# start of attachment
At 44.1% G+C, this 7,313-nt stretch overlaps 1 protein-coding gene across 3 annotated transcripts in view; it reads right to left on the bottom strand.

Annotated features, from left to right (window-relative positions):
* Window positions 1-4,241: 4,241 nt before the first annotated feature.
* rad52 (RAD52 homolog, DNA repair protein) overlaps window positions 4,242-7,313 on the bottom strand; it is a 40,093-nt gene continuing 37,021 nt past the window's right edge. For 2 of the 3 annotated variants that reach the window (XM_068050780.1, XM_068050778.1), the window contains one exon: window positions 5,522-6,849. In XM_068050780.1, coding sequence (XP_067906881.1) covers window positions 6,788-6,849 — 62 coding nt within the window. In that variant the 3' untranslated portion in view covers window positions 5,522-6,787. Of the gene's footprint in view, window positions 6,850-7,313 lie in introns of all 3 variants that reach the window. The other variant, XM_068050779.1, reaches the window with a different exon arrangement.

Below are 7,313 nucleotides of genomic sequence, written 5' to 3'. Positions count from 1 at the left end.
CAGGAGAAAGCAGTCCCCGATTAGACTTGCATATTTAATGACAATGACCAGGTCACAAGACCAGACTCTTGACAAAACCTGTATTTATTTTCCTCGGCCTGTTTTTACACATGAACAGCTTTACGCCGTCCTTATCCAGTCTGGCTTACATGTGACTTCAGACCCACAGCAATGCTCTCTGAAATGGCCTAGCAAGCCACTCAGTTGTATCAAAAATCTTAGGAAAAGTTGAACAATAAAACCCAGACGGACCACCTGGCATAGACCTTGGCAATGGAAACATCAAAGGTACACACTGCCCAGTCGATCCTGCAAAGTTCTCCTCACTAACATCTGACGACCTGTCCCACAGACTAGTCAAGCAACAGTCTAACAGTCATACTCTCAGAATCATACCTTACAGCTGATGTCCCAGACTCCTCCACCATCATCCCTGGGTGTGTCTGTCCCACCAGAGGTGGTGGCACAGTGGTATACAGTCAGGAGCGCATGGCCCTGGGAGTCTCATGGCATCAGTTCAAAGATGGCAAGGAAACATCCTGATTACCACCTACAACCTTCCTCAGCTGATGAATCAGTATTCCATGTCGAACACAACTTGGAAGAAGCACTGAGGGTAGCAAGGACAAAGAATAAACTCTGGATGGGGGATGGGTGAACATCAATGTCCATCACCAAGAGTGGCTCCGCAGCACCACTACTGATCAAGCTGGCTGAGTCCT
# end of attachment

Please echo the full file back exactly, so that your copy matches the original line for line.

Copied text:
At 44.1% G+C, this 7,313-nt stretch overlaps 1 protein-coding gene across 3 annotated transcripts in view; it reads right to left on the bottom strand.

Annotated features, from left to right (window-relative positions):
* Window positions 1-4,241: 4,241 nt before the first annotated feature.
* rad52 (RAD52 homolog, DNA repair protein) overlaps window positions 4,242-7,313 on the bottom strand; it is a 40,093-nt gene continuing 37,021 nt past the window's right edge. For 2 of the 3 annotated variants that reach the window (XM_068050780.1, XM_068050778.1), the window contains one exon: window positions 5,522-6,849. In XM_068050780.1, coding sequence (XP_067906881.1) covers window positions 6,788-6,849 — 62 coding nt within the window. In that variant the 3' untranslated portion in view covers window positions 5,522-6,787. Of the gene's footprint in view, window positions 6,850-7,313 lie in introns of all 3 variants that reach the window. The other variant, XM_068050779.1, reaches the window with a different exon arrangement.

Below are 7,313 nucleotides of genomic sequence, written 5' to 3'. Positions count from 1 at the left end.
CAGGAGAAAGCAGTCCCCGATTAGACTTGCATATTTAATGACAATGACCAGGTCACAAGACCAGACTCTTGACAAAACCTGTATTTATTTTCCTCGGCCTGTTTTTACACATGAACAGCTTTACGCCGTCCTTATCCAGTCTGGCTTACATGTGACTTCAGACCCACAGCAATGCTCTCTGAAATGGCCTAGCAAGCCACTCAGTTGTATCAAAAATCTTAGGAAAAGTTGAACAATAAAACCCAGACGGACCACCTGGCATAGACCTTGGCAATGGAAACATCAAAGGTACACACTGCCCAGTCGATCCTGCAAAGTTCTCCTCACTAACATCTGACGACCTGTCCCACAGACTAGTCAAGCAACAGTCTAACAGTCATACTCTCAGAATCATACCTTACAGCTGATGTCCCAGACTCCTCCACCATCATCCCTGGGTGTGTCTGTCCCACCAGAGGTGGTGGCACAGTGGTATACAGTCAGGAGCGCATGGCCCTGGGAGTCTCATGGCATCAGTTCAAAGATGGCAAGGAAACATCCTGATTACCACCTACAACCTTCCTCAGCTGATGAATCAGTATTCCATGTCGAACACAACTTGGAAGAAGCACTGAGGGTAGCAAGGACAAAGAATAAACTCTGGATGGGGGATGGGTGAACATCAATGTCCATCACCAAGAGTGGCTCCGCAGCACCACTACTGATCAAGCTGGCTGAGTCCT